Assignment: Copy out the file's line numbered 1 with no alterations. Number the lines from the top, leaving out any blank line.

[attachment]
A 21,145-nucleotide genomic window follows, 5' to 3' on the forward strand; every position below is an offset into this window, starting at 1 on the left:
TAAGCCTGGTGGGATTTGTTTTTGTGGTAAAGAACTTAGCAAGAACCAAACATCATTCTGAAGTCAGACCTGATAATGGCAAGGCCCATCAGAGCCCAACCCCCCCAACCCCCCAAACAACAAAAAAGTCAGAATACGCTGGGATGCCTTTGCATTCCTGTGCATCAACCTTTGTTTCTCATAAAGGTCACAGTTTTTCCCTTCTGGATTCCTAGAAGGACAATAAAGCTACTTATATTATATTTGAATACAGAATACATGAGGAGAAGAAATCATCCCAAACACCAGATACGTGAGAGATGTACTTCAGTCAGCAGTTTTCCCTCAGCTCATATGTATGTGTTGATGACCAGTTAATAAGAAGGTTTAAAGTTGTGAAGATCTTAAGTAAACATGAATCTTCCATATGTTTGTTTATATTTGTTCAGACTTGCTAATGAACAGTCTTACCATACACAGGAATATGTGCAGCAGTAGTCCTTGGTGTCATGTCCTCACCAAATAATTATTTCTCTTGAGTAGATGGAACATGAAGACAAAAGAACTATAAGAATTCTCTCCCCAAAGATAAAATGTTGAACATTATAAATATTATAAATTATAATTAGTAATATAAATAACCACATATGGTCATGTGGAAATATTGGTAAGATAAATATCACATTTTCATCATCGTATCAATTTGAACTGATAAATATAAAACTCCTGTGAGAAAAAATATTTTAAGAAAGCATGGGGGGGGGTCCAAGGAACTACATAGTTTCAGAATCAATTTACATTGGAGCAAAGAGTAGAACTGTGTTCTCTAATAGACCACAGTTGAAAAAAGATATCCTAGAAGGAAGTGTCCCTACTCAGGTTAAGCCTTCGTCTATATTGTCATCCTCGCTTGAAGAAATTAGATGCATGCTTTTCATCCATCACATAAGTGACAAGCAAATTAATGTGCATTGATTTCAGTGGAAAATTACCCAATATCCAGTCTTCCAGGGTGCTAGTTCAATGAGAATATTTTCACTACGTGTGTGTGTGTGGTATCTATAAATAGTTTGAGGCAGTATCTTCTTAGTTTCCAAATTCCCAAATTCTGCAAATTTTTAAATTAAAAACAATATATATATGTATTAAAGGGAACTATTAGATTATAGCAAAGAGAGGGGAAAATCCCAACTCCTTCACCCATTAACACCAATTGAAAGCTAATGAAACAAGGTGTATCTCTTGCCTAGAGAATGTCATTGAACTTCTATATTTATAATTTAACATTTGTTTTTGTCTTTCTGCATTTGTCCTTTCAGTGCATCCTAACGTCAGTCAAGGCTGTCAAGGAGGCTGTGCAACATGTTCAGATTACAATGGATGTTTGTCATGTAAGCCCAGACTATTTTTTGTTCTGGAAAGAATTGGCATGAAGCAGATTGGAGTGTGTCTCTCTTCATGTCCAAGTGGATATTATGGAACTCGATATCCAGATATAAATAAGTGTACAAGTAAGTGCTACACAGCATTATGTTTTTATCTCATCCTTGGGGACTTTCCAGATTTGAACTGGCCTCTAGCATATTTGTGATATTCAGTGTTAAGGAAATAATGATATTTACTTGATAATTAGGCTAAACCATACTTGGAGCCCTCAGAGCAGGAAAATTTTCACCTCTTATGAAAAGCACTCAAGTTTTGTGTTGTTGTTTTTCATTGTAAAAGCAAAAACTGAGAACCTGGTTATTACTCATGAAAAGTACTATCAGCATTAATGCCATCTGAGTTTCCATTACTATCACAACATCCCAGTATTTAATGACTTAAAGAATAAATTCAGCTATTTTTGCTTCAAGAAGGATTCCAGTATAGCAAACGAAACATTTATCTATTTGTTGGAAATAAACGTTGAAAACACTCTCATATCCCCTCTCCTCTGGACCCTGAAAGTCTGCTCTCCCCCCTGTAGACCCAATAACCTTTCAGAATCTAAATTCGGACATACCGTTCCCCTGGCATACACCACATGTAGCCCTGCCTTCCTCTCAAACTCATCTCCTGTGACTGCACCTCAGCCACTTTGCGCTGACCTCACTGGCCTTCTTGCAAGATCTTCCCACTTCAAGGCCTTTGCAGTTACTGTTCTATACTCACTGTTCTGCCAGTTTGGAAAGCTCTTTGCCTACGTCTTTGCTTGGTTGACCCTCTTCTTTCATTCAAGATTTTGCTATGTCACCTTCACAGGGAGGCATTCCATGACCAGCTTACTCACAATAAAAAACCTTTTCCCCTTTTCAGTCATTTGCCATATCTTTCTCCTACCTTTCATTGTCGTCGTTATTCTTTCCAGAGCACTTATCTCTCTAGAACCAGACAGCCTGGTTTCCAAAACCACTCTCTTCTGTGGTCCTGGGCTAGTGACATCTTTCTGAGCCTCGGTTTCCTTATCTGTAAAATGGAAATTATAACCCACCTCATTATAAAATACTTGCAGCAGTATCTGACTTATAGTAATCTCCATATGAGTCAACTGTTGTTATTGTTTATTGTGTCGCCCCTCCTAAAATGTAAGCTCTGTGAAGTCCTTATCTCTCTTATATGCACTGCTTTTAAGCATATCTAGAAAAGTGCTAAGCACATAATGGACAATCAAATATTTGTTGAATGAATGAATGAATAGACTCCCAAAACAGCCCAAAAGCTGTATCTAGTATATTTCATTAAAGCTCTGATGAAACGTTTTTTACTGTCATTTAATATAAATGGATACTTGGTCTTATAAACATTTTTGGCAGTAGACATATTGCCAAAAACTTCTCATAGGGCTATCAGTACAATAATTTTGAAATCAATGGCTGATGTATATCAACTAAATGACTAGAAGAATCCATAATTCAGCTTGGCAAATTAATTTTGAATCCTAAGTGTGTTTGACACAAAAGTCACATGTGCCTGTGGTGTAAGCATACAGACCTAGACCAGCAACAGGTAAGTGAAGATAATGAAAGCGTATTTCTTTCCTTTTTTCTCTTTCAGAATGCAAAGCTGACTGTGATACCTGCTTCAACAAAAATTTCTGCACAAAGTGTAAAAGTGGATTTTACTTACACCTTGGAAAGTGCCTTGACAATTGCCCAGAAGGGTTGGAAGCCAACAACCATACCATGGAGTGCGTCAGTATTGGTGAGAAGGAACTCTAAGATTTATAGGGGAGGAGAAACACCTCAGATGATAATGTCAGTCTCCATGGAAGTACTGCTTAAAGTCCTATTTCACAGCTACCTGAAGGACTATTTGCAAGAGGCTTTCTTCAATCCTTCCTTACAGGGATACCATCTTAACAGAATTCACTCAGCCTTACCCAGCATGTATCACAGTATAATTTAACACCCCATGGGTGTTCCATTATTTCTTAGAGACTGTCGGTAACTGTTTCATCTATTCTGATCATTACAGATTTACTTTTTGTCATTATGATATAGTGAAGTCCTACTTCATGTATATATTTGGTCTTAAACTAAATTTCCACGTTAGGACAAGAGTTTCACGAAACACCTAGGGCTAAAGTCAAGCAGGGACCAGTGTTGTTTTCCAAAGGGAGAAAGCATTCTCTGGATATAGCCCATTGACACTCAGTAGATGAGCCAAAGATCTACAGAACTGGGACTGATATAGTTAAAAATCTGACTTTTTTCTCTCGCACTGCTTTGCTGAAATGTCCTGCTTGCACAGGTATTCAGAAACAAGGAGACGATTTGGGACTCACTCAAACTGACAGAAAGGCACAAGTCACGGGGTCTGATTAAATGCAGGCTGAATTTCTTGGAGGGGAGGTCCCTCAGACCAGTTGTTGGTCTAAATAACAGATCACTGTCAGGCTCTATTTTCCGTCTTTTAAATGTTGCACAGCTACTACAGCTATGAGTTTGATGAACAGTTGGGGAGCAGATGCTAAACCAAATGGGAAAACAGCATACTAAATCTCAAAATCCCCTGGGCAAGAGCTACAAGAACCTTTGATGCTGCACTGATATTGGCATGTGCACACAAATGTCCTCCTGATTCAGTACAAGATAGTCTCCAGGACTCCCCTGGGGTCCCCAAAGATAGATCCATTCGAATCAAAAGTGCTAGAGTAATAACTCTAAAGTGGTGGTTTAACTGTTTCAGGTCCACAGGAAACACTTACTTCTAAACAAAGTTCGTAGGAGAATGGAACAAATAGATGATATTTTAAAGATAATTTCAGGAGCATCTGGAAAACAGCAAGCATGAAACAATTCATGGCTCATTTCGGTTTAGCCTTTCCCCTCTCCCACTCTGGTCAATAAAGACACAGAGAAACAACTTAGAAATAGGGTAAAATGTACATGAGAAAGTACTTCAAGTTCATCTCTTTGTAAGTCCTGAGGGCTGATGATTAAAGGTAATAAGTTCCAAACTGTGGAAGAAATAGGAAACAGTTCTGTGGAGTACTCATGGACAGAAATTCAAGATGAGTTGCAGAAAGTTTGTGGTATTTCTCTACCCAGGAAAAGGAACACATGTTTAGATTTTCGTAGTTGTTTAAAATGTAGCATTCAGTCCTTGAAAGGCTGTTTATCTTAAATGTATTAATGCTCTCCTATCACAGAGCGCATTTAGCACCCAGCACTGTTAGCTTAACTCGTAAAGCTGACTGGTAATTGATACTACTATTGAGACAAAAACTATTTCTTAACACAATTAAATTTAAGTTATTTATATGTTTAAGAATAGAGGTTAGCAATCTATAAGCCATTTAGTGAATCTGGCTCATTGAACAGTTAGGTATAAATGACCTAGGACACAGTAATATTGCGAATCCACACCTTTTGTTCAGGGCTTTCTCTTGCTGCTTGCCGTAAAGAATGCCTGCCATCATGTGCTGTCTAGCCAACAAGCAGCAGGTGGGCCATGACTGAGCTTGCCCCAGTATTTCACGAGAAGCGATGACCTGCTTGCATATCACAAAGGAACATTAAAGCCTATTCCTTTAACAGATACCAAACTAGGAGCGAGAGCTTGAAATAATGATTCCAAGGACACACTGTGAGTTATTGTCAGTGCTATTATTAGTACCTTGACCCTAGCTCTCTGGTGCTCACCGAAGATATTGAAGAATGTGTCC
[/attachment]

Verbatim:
A 21,145-nucleotide genomic window follows, 5' to 3' on the forward strand; every position below is an offset into this window, starting at 1 on the left: